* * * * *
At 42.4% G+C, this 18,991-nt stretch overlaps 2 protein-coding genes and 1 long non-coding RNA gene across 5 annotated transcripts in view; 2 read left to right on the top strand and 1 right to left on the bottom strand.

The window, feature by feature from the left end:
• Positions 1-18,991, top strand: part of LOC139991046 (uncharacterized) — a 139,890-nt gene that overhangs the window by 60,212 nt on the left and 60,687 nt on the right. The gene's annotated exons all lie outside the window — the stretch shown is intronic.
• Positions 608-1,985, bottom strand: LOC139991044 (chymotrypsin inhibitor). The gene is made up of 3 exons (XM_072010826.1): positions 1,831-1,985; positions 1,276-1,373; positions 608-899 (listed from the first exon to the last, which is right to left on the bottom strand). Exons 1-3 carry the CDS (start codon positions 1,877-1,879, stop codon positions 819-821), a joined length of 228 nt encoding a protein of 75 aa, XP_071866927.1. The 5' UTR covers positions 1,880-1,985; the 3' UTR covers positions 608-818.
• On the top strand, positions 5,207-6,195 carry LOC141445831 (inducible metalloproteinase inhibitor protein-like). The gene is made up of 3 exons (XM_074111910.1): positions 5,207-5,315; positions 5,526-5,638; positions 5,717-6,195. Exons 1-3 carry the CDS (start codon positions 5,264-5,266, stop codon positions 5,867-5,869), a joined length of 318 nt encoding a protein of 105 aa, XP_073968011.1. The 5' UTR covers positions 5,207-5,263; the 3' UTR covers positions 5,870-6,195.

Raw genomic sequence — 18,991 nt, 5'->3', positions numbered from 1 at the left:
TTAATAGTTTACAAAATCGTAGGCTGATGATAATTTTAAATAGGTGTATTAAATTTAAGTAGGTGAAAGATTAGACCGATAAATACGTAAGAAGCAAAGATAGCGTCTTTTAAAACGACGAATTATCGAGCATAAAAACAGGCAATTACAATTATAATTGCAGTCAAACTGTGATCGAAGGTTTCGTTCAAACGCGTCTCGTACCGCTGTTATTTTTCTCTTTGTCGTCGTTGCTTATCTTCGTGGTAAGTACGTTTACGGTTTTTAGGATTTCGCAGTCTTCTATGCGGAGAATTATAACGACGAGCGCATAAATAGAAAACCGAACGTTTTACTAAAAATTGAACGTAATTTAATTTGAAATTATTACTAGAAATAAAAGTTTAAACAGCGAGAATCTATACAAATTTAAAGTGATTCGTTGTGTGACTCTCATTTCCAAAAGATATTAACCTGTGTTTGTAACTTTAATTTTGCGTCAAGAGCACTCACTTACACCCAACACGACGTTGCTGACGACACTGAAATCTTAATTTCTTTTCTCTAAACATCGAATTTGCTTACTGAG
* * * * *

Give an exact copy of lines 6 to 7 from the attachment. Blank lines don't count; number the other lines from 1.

Raw genomic sequence — 18,991 nt, 5'->3', positions numbered from 1 at the left:
TTAATAGTTTACAAAATCGTAGGCTGATGATAATTTTAAATAGGTGTATTAAATTTAAGTAGGTGAAAGATTAGACCGATAAATACGTAAGAAGCAAAGATAGCGTCTTTTAAAACGACGAATTATCGAGCATAAAAACAGGCAATTACAATTATAATTGCAGTCAAACTGTGATCGAAGGTTTCGTTCAAACGCGTCTCGTACCGCTGTTATTTTTCTCTTTGTCGTCGTTGCTTATCTTCGTGGTAAGTACGTTTACGGTTTTTAGGATTTCGCAGTCTTCTATGCGGAGAATTATAACGACGAGCGCATAAATAGAAAACCGAACGTTTTACTAAAAATTGAACGTAATTTAATTTGAAATTATTACTAGAAATAAAAGTTTAAACAGCGAGAATCTATACAAATTTAAAGTGATTCGTTGTGTGACTCTCATTTCCAAAAGATATTAACCTGTGTTTGTAACTTTAATTTTGCGTCAAGAGCACTCACTTACACCCAACACGACGTTGCTGACGACACTGAAATCTTAATTTCTTTTCTCTAAACATCGAATTTGCTTACTGAG